Why Led Zeppelin chose the symbols of the work ‘IV’

We’ve all heard of Led Zeppelin’s critically acclaimed fourth album, the untitled record widely known as Led Zeppelin IV. The 1971 effort contains some of the band’s most beloved and influential works including “Black Dog”, “The Battle of Evermore” and yes, what we now call “the forbidden riff”, “Stairway to Heaven” . . Iconic music aside, however, there’s another reason the LP is one of the most enduring records of all time; The artwork.

The fact that the album had no title and the band chose to decorate the recording with four symbols, each relating to the character of each member of the band, imbued the album with an unmatched myth. both in the Led Zeppelin catalog and in music. the industry itself. But why did Led Zeppelin choose to leave the album untitled and use the symbols? Well, the determining factor was the negative critical and commercial reactions they had to their previous album, the 1970s. Led Zeppelin III. He was the band’s guitarist and producer of Led Zeppelin IV, Jimmy Page, who made the conceptual choice.

Ironically, the label, Atlantic, was totally against the idea, but the band were relentless in their position, and they even refused to relinquish ownership of the master bands until Atlantic backed their decision. Even Page’s press secretary was against the decision. He told Page in no uncertain terms that the move would be “professional suicide”, especially in the face of Led Zeppelin IIIhis detractors. Page still didn’t move. Looking back, he said: “We just happened to have a lot of confidence in what we were doing.”

Atlantic continued to insist that the band give the album a title, but Page maintained that he thought it would give in to critics. At the time, he felt that the media couldn’t criticize a Led Zeppelin album without comparing it to others, rather than as a singular unit.

When the album was released untitled, it encountered identification issues, and although it soon became known as Led Zeppelin IV, Atlantic document catalogs used the rather long title Four symbols and the fourth album. It was the debate over the name of the project that really added to the album’s mystique. Some even call it “ZoSo‘, in direct reference to the Page symbol.

But what about the group? The no-frills page always labeled it “the fourth album” or “Led Zeppelin IV“, and frontman Robert Plant said it was definitely the” fourth album, that’s it. “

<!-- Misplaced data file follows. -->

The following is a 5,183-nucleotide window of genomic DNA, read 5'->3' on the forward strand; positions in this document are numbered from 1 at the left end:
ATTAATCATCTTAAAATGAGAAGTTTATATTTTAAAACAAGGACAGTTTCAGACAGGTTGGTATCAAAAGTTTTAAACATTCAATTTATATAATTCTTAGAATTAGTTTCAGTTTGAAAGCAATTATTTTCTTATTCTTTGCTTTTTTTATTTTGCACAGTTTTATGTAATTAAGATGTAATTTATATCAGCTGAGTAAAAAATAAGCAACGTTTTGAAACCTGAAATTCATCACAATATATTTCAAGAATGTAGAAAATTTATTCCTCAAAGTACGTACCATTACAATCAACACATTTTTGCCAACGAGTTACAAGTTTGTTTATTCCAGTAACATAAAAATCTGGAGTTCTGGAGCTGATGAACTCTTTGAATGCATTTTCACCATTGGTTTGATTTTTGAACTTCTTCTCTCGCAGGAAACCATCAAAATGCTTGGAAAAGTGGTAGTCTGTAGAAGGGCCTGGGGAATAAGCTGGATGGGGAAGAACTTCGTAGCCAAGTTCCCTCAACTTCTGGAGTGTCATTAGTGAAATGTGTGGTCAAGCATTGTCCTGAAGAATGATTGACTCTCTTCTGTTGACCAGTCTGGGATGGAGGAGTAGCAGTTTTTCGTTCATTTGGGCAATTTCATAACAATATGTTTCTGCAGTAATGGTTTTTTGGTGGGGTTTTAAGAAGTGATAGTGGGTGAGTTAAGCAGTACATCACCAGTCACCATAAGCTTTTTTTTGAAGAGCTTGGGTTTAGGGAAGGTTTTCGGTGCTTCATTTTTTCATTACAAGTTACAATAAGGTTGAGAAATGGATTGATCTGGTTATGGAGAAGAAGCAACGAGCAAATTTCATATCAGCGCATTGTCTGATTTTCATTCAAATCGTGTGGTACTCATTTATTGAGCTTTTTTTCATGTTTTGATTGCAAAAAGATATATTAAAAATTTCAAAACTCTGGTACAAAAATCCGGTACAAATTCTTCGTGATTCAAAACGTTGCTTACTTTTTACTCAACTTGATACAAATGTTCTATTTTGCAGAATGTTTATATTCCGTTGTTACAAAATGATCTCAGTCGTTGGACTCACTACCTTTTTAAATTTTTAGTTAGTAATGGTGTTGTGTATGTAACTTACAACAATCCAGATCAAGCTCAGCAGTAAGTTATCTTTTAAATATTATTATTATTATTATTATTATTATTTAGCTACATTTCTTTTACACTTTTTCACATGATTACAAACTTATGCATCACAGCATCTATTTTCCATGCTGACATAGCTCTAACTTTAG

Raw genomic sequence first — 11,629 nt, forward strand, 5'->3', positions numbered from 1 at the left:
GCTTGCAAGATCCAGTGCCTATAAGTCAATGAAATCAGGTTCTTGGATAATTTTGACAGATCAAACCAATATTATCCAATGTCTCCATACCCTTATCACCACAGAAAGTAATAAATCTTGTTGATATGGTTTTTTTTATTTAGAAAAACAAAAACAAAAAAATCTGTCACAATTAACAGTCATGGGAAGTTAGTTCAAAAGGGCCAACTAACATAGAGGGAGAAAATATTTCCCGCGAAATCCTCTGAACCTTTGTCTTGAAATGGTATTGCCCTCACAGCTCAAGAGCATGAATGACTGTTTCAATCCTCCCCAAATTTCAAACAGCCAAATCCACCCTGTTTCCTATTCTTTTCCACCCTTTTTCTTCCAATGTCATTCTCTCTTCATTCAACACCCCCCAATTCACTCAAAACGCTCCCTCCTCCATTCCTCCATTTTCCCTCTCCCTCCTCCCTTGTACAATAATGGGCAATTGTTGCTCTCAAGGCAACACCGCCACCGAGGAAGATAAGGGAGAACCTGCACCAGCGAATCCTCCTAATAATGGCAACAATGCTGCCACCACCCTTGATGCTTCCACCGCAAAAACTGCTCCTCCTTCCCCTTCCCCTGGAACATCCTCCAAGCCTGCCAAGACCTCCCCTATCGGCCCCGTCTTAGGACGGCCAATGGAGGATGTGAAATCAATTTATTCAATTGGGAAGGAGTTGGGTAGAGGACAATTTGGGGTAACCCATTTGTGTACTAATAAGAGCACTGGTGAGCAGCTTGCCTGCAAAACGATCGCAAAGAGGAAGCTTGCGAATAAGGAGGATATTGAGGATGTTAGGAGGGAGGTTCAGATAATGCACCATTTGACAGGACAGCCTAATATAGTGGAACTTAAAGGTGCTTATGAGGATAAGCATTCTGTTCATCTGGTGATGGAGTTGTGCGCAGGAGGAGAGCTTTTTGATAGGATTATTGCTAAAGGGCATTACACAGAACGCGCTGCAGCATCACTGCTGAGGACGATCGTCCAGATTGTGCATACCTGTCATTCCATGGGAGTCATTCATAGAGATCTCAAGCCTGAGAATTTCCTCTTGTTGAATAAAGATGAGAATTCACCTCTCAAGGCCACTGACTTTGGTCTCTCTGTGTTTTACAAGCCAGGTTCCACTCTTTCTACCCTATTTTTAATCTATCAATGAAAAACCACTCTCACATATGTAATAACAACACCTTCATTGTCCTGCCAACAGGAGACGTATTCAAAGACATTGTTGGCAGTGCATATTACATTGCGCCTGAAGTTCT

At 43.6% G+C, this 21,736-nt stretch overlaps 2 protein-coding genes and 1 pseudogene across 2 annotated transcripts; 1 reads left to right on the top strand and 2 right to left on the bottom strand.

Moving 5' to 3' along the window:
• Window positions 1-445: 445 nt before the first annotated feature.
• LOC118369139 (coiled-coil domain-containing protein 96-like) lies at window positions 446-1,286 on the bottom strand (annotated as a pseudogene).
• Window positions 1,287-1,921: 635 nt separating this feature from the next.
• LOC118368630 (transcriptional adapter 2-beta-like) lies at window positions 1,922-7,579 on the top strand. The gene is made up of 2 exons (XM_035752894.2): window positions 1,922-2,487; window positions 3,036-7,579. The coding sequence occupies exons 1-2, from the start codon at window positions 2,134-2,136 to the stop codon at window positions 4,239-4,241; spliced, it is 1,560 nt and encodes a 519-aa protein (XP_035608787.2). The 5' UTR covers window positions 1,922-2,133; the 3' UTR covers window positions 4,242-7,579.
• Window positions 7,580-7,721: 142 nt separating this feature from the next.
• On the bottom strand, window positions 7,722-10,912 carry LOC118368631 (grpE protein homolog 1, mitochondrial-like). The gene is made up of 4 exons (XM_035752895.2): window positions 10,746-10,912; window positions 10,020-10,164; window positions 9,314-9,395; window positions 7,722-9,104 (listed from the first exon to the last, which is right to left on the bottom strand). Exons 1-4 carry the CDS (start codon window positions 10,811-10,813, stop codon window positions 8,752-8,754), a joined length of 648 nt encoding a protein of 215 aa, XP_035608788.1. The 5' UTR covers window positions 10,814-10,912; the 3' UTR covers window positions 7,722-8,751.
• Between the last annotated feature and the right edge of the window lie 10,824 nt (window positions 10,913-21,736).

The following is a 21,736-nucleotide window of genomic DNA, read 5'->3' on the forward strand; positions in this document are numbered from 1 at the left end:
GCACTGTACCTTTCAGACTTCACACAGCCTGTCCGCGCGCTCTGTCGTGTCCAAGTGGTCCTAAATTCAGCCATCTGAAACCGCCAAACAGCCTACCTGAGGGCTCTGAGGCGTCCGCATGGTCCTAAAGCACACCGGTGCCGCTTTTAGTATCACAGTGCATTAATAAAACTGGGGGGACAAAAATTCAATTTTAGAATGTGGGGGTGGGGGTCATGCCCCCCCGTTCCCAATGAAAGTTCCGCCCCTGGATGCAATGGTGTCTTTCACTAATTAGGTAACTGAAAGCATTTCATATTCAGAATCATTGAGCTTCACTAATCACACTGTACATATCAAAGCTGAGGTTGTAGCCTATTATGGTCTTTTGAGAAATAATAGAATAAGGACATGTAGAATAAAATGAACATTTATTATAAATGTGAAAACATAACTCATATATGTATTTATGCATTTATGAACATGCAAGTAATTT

At first, Page wanted the album cover to only have a singular symbol, but then decided that each member could choose their own, adding real personality to the artwork. The “ZoSo” symbol he designed himself and, given his well-known interest in everything esoteric, this has led some people to believe that it was a 16th century depiction of the planet Saturn.

Widely known as “ZoSo,” Page also argued that it wasn’t meant to be a word but remained shy about the actual inspiration behind it. You can read more about the meanings of the symbols here. Interestingly, the rest of the album cover has a story to tell as well. Famous, the focal point of the cover is a rustic oil painting of a farmer. It was bought from an antique dealer in Reading by Plant and hung on the wall of a partly demolished townhouse. The image was juxtaposed on its reverse side, the gray image of the Salisbury Tower apartment building in Birmingham.

The group explained that the cover art was meant to sum up the dichotomy between town and country, a theme the group first discussed on Led Zeppelin III. It was intended as a reminder to protect the planet, a topic more topical than ever today.

An important album with an exceptional cover, Led Zeppelin IV strongly claims to be the most complex album cover of the classic rock era. The decision to release it untitled and the addition of the symbols created a talking point that shows no signs of slowing down even 50 years after its release in what is an undoubted stroke of genius. In addition, the ecological themes show that the group was not only ahead of its time musically, a testament to its genius.

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(Credit: Wikimedia)

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